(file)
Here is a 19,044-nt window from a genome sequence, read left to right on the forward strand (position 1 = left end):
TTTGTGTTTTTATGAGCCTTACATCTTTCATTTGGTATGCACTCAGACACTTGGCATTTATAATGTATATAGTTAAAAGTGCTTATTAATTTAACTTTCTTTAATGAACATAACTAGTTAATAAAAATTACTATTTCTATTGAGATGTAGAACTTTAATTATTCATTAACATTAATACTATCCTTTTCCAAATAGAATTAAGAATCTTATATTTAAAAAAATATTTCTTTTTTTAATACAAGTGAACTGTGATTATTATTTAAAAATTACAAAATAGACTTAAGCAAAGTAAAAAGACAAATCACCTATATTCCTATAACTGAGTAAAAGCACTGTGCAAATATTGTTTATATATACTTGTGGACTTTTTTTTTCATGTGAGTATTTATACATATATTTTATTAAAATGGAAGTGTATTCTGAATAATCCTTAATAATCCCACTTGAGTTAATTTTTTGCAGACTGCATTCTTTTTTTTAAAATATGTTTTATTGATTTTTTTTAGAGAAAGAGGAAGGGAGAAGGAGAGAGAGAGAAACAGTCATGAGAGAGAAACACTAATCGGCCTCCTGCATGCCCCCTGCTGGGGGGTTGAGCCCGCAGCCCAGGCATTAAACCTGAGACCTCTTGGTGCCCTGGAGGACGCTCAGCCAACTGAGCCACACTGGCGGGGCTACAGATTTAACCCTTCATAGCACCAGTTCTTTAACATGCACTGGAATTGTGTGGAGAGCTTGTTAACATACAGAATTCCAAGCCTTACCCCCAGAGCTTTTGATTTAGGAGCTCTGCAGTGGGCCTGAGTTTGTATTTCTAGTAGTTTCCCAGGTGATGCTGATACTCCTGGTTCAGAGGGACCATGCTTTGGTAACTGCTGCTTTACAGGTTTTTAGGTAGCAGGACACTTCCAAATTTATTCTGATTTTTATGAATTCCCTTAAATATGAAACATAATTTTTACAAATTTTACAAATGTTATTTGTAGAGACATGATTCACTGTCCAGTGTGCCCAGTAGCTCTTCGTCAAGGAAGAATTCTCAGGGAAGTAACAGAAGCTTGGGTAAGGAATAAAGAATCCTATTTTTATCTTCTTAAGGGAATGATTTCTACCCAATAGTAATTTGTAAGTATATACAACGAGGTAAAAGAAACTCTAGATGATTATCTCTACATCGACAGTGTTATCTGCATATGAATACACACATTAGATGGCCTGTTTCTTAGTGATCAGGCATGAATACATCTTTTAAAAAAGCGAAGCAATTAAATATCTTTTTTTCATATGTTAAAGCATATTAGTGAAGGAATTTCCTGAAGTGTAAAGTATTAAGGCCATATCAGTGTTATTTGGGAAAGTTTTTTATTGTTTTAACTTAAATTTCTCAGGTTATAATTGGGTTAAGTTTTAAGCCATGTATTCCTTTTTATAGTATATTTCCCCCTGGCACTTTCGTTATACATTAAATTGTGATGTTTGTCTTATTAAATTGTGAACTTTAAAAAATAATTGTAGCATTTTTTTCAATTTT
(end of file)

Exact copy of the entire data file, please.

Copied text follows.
Here is a 19,044-nt window from a genome sequence, read left to right on the forward strand (position 1 = left end):
TTTGTGTTTTTATGAGCCTTACATCTTTCATTTGGTATGCACTCAGACACTTGGCATTTATAATGTATATAGTTAAAAGTGCTTATTAATTTAACTTTCTTTAATGAACATAACTAGTTAATAAAAATTACTATTTCTATTGAGATGTAGAACTTTAATTATTCATTAACATTAATACTATCCTTTTCCAAATAGAATTAAGAATCTTATATTTAAAAAAATATTTCTTTTTTTAATACAAGTGAACTGTGATTATTATTTAAAAATTACAAAATAGACTTAAGCAAAGTAAAAAGACAAATCACCTATATTCCTATAACTGAGTAAAAGCACTGTGCAAATATTGTTTATATATACTTGTGGACTTTTTTTTTCATGTGAGTATTTATACATATATTTTATTAAAATGGAAGTGTATTCTGAATAATCCTTAATAATCCCACTTGAGTTAATTTTTTGCAGACTGCATTCTTTTTTTTAAAATATGTTTTATTGATTTTTTTTAGAGAAAGAGGAAGGGAGAAGGAGAGAGAGAGAAACAGTCATGAGAGAGAAACACTAATCGGCCTCCTGCATGCCCCCTGCTGGGGGGTTGAGCCCGCAGCCCAGGCATTAAACCTGAGACCTCTTGGTGCCCTGGAGGACGCTCAGCCAACTGAGCCACACTGGCGGGGCTACAGATTTAACCCTTCATAGCACCAGTTCTTTAACATGCACTGGAATTGTGTGGAGAGCTTGTTAACATACAGAATTCCAAGCCTTACCCCCAGAGCTTTTGATTTAGGAGCTCTGCAGTGGGCCTGAGTTTGTATTTCTAGTAGTTTCCCAGGTGATGCTGATACTCCTGGTTCAGAGGGACCATGCTTTGGTAACTGCTGCTTTACAGGTTTTTAGGTAGCAGGACACTTCCAAATTTATTCTGATTTTTATGAATTCCCTTAAATATGAAACATAATTTTTACAAATTTTACAAATGTTATTTGTAGAGACATGATTCACTGTCCAGTGTGCCCAGTAGCTCTTCGTCAAGGAAGAATTCTCAGGGAAGTAACAGAAGCTTGGGTAAGGAATAAAGAATCCTATTTTTATCTTCTTAAGGGAATGATTTCTACCCAATAGTAATTTGTAAGTATATACAACGAGGTAAAAGAAACTCTAGATGATTATCTCTACATCGACAGTGTTATCTGCATATGAATACACACATTAGATGGCCTGTTTCTTAGTGATCAGGCATGAATACATCTTTTAAAAAAGCGAAGCAATTAAATATCTTTTTTTCATATGTTAAAGCATATTAGTGAAGGAATTTCCTGAAGTGTAAAGTATTAAGGCCATATCAGTGTTATTTGGGAAAGTTTTTTATTGTTTTAACTTAAATTTCTCAGGTTATAATTGGGTTAAGTTTTAAGCCATGTATTCCTTTTTATAGTATATTTCCCCCTGGCACTTTCGTTATACATTAAATTGTGATGTTTGTCTTATTAAATTGTGAACTTTAAAAAATAATTGTAGCATTTTTTTCAATTTT